Back in October I was sitting on an Athens tram (pre riots) listening to one of those excellent podcasts from Victor Cajiao's Typical Mac User. This particular podcast centred on data security and whole-disk encryption from PGP. Most of us are a bit slapdash when it comes to protecting our private information. And the modern laptop can contain tons of useful stuff, from bank statements to passwords–even your address book. In fact, if you lose an unprotected laptop these days it is very simple for someone to steal your identity. Even our Government has been adept at losing unprotected laptops on trains or from cars.
So Victor's timely words were comforting and I have since been mulling over the pros and cons of whole (or full) disk encryption. This is a method of encrypting the entire hard disk, including the boot sector, so that it is virtually impossible to access without the all-important private key. I'm assured that James Bond would have problems. I have now taken the plunge and installed PGP Desktop on my new MacBook Pro and everything went according to plan, just as Victor promised. The 140GB of data on my 320GB disk took about seven hours to encrypt, so I left it running overnight.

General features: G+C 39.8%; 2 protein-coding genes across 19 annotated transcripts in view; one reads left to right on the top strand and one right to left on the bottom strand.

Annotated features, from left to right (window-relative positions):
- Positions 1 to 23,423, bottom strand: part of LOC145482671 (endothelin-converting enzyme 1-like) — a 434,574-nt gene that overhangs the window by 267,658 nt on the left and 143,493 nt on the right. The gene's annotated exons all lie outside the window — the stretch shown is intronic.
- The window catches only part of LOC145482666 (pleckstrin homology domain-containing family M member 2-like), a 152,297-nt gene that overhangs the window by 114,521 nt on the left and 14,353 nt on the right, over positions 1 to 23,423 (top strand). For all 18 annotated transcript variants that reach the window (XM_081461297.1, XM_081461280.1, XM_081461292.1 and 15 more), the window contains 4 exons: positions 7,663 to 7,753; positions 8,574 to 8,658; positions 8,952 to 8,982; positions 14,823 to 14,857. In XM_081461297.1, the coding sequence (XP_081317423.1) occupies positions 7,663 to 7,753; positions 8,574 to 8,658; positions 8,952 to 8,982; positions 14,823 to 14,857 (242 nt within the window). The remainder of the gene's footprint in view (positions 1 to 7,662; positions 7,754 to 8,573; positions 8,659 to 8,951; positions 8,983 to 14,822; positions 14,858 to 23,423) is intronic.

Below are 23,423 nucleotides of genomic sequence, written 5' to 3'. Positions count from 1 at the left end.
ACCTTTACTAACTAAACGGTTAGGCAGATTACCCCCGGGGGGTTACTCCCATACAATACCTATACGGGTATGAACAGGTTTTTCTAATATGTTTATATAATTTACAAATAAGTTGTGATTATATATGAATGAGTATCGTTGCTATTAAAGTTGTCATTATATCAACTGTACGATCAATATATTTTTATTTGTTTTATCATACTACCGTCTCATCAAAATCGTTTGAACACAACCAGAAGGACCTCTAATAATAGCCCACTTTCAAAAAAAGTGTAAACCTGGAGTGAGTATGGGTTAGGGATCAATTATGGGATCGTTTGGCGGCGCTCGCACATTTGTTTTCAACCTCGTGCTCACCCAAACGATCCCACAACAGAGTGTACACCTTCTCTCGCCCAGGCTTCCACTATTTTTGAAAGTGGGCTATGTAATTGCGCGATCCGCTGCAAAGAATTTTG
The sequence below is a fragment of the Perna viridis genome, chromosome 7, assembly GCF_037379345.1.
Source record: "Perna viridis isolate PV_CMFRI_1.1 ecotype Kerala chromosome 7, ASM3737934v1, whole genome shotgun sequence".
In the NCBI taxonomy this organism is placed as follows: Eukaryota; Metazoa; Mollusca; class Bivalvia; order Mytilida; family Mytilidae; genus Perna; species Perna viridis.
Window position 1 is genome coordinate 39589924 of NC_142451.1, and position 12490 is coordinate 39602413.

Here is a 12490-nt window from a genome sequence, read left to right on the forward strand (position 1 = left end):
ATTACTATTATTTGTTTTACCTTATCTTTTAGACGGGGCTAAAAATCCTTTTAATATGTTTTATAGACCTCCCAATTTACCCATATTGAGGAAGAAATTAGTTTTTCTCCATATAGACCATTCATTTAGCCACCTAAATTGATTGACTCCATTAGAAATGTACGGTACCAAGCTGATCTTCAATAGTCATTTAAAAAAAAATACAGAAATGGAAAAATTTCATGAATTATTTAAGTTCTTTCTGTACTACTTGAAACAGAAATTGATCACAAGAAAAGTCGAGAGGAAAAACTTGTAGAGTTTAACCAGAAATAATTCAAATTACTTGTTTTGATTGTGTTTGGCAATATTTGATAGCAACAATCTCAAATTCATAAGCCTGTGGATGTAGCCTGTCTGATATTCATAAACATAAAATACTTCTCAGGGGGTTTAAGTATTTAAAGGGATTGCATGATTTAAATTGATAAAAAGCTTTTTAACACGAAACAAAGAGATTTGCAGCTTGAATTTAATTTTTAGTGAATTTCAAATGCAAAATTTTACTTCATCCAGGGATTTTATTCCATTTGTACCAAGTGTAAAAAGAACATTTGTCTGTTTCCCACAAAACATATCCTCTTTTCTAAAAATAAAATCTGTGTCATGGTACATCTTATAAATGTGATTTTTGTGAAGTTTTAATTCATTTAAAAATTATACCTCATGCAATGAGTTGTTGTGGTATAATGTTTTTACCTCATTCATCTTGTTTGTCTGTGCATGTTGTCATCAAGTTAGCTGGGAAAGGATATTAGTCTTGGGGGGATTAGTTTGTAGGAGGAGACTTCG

This morning all was finished and I took the fateful step of rebooting. My heart missed several beats when the PGP box was the first thing to come up on the screen. I entered my private key, a passphrase which I can remember but which is quite complex, and was delighted (if a bit surprised) that it was accepted and start-up continued in the normal manner. According to Victor and the various threads I've browsed on the PGP forums, encryption is entirely transparent while the computer is running: No loss of speed, no problems with software. And yes, before you ask, I did do a complete backup before installing PGP. PGP Desktop cost me about £100 and I'll be reporting on progress over the next few months.